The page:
So far, the program has partnered with nine state associations and trained nearly 13,000 employees representing thousands of c-store locations.
“U.S. convenience stores serve 165 million customers a day in every community and most of these businesses are open 24/7,” Lenard said.
He continued, “Our industry is well-equipped to share important messages in stores so that employees and customers can collectively create the equivalent of a neighborhood watch program in their communities. We are proud to work with CSAT on this important issue.”
Lenard also serves as a board member for the National Safe Place Network, which works with companies, including convenience stores, to provide access to immediate help and supportive resources for at-risk youth.
In 2017, NACS formed an alliance with the U.S. Department of Homeland Security’s Blue Campaign to engage government support and resources to raise public awareness about human trafficking and encourage convenience store involvement.
With consumers increasingly saying that they will support companies that support their communities, especially around important issues, these CSR programs are a timely addition to the NACS culture and the industry it serves.
According to a September 2018 NACS Consumer Survey, 49 percent of consumers and 61 percent of millennials say they are more likely to support companies that participate in community projects or donate to charitable causes.
In addition, the survey revealed that 40 percent of all consumers say that human trafficking is an issue that they would support their local store in combatting.
It appears industry-led programs and awareness campaigns may be inspiring a lot of c-store professionals to get involved in making a difference. According to the same NACS survey, the convenience store industry donates more than $1 billion annually to charity through monetary and in-kind donations.
But all these ambitious efforts wouldn’t make as much sense if NACS wasn’t also walking the walk at its own headquarters in Alexandria, Va.
Throughout the year, NACS offers its employees several opportunities to give back, including an annual donation drive in December to one or more charities including food banks, local shelters, Salvation Army and Veteran groups, an annual volunteerism day and other special events.
“We thoughtfully plan NACS staff charitable activities to coincide with NACS industry initiatives and partnerships while also incorporating local charitable organizations, much the way we expect retail members would do,” Schnare explained.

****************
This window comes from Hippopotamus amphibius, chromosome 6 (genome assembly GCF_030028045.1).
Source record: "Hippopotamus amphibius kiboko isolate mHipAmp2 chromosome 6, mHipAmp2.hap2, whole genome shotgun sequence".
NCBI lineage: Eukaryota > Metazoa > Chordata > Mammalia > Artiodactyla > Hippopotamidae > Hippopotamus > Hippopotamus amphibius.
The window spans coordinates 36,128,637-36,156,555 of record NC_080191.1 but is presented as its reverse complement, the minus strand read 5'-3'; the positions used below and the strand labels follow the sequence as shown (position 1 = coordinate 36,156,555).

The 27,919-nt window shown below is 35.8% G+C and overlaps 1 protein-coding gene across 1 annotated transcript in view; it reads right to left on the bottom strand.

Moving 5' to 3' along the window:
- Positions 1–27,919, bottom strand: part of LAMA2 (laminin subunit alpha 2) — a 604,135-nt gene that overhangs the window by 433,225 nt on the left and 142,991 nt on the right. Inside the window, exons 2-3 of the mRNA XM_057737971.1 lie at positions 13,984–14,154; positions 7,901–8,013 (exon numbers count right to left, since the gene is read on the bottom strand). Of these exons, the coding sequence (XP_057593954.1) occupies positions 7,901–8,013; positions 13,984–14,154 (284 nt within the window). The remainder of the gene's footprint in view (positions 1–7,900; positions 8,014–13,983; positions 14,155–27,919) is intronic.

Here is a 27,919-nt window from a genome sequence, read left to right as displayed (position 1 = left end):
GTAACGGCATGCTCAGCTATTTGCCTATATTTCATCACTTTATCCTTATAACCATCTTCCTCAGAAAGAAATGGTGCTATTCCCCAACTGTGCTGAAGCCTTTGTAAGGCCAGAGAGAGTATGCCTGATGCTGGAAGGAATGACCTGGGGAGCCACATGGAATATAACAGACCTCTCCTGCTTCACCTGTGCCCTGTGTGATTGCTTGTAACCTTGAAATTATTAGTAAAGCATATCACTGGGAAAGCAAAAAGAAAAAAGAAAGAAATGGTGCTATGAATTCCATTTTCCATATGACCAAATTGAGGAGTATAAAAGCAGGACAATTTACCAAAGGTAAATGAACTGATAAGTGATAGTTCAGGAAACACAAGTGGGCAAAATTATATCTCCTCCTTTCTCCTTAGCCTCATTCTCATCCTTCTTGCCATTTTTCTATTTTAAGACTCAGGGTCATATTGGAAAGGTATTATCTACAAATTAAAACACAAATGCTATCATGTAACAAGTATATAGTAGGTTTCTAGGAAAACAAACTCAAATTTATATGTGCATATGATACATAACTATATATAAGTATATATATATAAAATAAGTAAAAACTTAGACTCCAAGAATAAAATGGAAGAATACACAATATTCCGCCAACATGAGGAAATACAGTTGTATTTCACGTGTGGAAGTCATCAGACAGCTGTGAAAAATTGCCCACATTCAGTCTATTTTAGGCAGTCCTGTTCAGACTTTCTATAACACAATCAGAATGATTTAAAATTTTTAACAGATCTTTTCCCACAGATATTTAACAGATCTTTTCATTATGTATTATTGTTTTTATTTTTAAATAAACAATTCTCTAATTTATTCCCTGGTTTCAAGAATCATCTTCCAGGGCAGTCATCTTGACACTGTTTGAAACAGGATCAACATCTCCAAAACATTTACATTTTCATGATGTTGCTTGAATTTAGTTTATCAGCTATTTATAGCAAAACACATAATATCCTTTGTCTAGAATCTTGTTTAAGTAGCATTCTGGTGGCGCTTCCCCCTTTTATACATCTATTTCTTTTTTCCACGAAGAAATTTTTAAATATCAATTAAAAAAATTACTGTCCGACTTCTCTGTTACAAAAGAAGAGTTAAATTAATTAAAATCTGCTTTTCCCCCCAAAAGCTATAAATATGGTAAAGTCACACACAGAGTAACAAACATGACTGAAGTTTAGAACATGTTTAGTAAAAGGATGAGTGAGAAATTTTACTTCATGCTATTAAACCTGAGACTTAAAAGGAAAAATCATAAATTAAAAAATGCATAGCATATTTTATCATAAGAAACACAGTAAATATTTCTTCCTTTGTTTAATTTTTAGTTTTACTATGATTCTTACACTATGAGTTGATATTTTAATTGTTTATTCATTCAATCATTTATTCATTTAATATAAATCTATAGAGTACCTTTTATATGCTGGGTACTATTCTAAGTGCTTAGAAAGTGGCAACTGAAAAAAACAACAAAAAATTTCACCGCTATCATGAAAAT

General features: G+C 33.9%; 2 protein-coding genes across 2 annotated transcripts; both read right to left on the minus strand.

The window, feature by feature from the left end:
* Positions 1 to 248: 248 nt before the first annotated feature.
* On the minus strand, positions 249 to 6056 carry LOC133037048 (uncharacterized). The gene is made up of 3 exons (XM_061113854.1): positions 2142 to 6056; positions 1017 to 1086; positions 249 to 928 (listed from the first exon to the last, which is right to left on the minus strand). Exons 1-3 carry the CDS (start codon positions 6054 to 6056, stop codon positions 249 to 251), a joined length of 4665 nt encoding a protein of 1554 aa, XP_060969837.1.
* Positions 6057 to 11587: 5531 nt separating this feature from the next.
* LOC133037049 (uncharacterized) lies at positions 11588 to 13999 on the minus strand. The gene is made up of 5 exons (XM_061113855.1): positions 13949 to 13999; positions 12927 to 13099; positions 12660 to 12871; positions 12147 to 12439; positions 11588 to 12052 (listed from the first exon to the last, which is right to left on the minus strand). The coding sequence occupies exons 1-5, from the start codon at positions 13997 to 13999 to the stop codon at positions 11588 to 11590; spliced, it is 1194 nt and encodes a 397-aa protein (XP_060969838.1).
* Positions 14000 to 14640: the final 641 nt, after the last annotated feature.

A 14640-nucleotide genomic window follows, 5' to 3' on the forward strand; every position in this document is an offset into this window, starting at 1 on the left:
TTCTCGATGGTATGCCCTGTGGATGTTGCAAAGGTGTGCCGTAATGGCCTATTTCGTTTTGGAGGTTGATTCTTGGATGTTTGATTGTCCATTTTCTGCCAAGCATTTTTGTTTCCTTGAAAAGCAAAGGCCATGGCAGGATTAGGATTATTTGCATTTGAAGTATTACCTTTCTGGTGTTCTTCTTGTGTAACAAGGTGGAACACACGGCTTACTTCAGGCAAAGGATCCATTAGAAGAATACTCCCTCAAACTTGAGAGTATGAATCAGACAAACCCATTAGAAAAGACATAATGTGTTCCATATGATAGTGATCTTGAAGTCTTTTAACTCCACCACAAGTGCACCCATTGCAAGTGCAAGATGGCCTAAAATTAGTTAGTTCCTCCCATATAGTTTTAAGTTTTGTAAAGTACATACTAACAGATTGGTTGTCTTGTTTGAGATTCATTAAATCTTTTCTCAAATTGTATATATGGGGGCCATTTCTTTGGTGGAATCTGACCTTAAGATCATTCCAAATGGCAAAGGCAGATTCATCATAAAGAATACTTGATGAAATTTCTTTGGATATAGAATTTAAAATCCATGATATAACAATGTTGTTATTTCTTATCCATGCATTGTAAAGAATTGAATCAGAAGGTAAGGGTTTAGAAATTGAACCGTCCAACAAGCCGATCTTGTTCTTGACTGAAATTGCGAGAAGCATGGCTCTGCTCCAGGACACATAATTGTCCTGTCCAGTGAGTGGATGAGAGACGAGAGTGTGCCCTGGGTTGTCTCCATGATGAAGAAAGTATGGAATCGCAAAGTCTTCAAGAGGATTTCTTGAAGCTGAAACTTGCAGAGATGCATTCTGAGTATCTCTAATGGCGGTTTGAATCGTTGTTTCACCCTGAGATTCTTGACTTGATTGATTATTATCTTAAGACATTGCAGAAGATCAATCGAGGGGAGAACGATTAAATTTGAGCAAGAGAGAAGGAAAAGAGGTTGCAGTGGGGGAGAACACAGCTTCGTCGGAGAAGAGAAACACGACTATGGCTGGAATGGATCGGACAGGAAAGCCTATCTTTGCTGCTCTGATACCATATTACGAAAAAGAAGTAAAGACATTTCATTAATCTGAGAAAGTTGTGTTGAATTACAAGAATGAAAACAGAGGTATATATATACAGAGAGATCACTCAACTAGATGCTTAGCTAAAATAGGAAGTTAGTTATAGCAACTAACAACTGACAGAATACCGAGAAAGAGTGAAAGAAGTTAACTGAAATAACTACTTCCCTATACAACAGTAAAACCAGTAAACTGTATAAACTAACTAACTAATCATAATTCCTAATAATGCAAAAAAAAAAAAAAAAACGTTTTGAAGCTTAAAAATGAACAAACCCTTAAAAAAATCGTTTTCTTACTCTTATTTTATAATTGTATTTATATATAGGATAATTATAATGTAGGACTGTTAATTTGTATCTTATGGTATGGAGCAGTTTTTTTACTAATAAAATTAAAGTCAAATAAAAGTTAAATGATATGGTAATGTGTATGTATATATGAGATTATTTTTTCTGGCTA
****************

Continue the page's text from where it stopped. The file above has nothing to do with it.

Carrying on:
She continued, “Employee participation is encouraged and supported by the organization and all donations collected are from employees and not from NACS funds. NACS staff are active and participatory in these events and appreciate that the organization integrates time and energy to support charitable activities.”
This past year, the association further integrated CSR into its culture by launching its 1stannual NACS Gives Back day on June 15 when 60 staff members had the opportunity to help local non-profits by participating in a number of volunteerism activities, including:
- Donating and sorting food at the Capital Area Food Bank
- Participating in a park litter cleanup benefitting the City of Alexandria Parks and Recreation department
- Donating and packing school supplies for local children in-need for Operation Backpack through Volunteers for America
- Participating in a clothing and book drive benefitting The American Red Cross through Greendrop Charitable Donations
As economic disparity in our society continues to grow alongside the consumer and employee desire to do business with and work for companies that care about people and the planet, not just profits, it makes sense that more and more companies – including those that work in and around the trade show industry – will follow these early adopters of CSR and begin integrating volunteerism and donation programs into their show programming and corporate cultures.
Not only does CSR improve employee morale and satisfaction as well as promote customer engagement, but it also helps build brand loyalty for organizations willing to invest in CSR by offering show participants the chance to engage in volunteerism activities and charitable giving at their trade shows and industry events.
“When incorporating CSR activities into member events, work with local CVBs or the event location coordinators to identify and connect with local charities,” Schnare advised. “With big events on a regular location rotation, working with a national organization to help identify their local affiliates is very helpful.”